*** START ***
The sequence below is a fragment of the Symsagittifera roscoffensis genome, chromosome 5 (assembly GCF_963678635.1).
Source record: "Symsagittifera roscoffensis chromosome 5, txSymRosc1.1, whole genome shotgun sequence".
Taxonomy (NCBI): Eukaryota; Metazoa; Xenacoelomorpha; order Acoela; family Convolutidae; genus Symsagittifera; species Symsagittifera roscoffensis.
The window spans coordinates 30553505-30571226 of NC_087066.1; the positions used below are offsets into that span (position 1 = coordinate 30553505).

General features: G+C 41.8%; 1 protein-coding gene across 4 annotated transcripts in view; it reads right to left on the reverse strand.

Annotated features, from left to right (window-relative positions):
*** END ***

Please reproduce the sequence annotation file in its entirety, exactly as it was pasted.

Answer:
The sequence below is a fragment of the Symsagittifera roscoffensis genome, chromosome 5 (assembly GCF_963678635.1).
Source record: "Symsagittifera roscoffensis chromosome 5, txSymRosc1.1, whole genome shotgun sequence".
Taxonomy (NCBI): Eukaryota; Metazoa; Xenacoelomorpha; order Acoela; family Convolutidae; genus Symsagittifera; species Symsagittifera roscoffensis.
The window spans coordinates 30553505-30571226 of NC_087066.1; the positions used below are offsets into that span (position 1 = coordinate 30553505).

General features: G+C 41.8%; 1 protein-coding gene across 4 annotated transcripts in view; it reads right to left on the reverse strand.

Annotated features, from left to right (window-relative positions):